Proteínas do Capsídeo/química , Proteínas do Capsídeo/metabolismo , Infecções por HIV/metabolismo , HIV-1/fisiologia , beta Carioferinas/química , beta Carioferinas/metabolismo , Transporte Ativo do Núcleo Celular , Sítios de Ligação , Linfócitos T CD4-Positivos/metabolismo , Capsídeo/química , Capsídeo/metabolismo , Deleção de Genes , Células HEK293 , Infecções por HIV/genética , Infecções por HIV/virologia , HIV-1/metabolismo , Células HeLa , Humanos , Espectrometria de Massas , Modelos Moleculares , Sinais de Localização Nuclear , Ligação Proteica , Conformação Proteica , RNA Viral/metabolismo , Desenvelopamento do Vírus , beta Carioferinas/genética
2.
Eur J Med Chem ; 183: 111699, 2019 Dec 01.
Artigo em Inglês | MEDLINE | ID: mdl-31561045

RESUMO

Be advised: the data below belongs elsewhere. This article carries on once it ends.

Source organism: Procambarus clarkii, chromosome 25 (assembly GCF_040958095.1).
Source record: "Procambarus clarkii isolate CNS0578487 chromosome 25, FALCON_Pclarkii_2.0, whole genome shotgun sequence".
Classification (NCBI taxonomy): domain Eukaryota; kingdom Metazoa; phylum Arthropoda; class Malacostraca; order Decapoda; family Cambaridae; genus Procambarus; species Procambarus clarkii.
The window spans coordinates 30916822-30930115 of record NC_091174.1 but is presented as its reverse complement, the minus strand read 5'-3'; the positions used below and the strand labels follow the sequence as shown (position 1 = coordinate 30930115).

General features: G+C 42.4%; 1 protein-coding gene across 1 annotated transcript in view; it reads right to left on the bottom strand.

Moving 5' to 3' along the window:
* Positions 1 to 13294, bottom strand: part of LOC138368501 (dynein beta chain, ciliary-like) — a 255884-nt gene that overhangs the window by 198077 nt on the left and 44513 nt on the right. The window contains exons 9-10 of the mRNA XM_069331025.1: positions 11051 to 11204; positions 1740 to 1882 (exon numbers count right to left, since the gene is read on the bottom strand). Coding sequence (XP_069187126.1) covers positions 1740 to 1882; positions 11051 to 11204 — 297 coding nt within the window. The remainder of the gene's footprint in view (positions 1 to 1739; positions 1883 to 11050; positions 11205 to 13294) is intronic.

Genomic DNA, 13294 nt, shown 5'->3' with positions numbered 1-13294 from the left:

The recent burst of explorations on heat shock protein 90 (HSP90) in virus research supports its emergence as a promising target to overcome the drawbacks of current antiviral therapeutic regimen. In continuation of our efforts towards the discovery of novel anti-retroviral molecules, we designed, synthesized fifteen novels 2-isoxazol-3-yl-acetamide based compounds (2a-o) followed by analysis of their anti-HIV activity and cytotoxicity studies. 2a-b, 2e, 2j, and 2l-m were found to be active with inhibitory potentials >80% at their highest non-cytotoxic concentration (HNC). Further characterization of anti-HIV activity of these molecules suggests that 2l has ∼3.5 fold better therapeutic index than AUY922, the second generation HSP90 inhibitor. The anti-HIV activity of 2l is a cell type, virus isolate and viral load independent phenomena. Interestingly, 2l does not significantly modulate viral enzymes like Reverse Transcriptase (RT), Integrase (IN) and Protease (PR) as compared to their known inhibitors in a cell free in vitro assay system at its HNC. Further, 2l mediated inhibition of HSP90 attenuates HIV-1 LTR driven gene expression. Taken together, structural rationale, modeling studies and characterization of biological activities suggest that this novel scaffold can attenuate HIV-1 replication significantly within the host and thus opens a new horizon to develop novel anti-HIV therapeutic candidates.